Screen Shot 2015-12-15 at 5.33.46 PM

Notice that the purpose of the letter is primarily to reassure parents, but it also warns students about misbehavior. Whether students–and many of their parents–will bother to listen, or whether anyone believes that any of the authorities of Baltimore will actually act against the forces of social justice are very different considerations. What the letter makes clear is that all of the authorities, even the schools, believe Baltimore is in for a very hard ride, and the proximate cause of that is the trials of the six officers.

Was it wrong for CEO Thornton to send out this letter? No. The problem is that at least some of the jurors have school age children, and the jury is not sequestered. They go home every night and return in the mornings. The letter was sent to the parents of every school child in Baltimore.

Gary Proctor, one of Porter’s attorneys, said in court — without the jury present — that the court has been ‘very diligent’ in reminding the jurors not to read news accounts or otherwise seek information about the case outside of what they heard during the trial. But, he said, the court never said ‘don’t open your child’s homework packet.’

The defense asked that jurors be questioned whether they received the letter. Williams also denied that request.

Proctor noted he has children in the city school system himself and received the letter. Some of the jurors may have as well, and it could have had an impact on their ability to reach a fair verdict, he said.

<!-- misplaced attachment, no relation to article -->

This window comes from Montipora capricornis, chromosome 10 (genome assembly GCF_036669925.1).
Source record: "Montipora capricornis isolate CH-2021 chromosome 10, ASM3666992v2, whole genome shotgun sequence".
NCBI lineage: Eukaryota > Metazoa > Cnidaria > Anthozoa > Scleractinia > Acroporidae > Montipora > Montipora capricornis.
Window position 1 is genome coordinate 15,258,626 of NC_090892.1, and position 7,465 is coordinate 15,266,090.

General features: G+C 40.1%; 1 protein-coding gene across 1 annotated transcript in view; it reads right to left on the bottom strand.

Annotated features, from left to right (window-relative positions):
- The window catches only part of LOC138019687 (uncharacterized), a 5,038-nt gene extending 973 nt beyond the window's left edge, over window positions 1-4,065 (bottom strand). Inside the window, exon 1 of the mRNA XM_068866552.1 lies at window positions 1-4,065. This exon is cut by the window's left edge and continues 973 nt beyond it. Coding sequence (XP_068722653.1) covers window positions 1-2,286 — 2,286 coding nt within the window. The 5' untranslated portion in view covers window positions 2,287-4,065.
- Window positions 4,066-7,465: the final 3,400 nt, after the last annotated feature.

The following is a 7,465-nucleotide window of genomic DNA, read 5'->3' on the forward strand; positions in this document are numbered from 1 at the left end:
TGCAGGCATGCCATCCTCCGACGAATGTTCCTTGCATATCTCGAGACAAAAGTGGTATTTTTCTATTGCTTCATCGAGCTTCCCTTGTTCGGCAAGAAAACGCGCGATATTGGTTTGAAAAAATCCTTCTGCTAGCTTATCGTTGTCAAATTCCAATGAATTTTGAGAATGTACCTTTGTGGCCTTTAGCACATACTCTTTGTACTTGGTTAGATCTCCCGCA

Chief Deputy State’s Attorney Michael Schatzow, in response, said there was ‘nothing incendiary’ in the letter, and noted jurors have already assured the court they can be impartial during earlier questioning.

Williams said he did not believe the Thornton’s letter was ‘an appropriate reason’ to grant any of the defense motions, and that jurors have already been thoroughly instructed to only consider what has been presented in court.

Thornton’s letter was submitted as evidence by the defense.

I’m sure the Defense did just that, adding to the ever-growing pile of cause for reversal upon appeal. The grim-faced Mr. Schatzow is being a bit disingenuous. The letter need not be “incendiary.” The problem is that it reminds the jury that their decision will be the spark that lights a fuse that could easily blow Baltimore to bits. No rational person reading that letter could understand anything other than that the school District expects riots and all manner of other disorder, and it all hangs on the jury’s decision.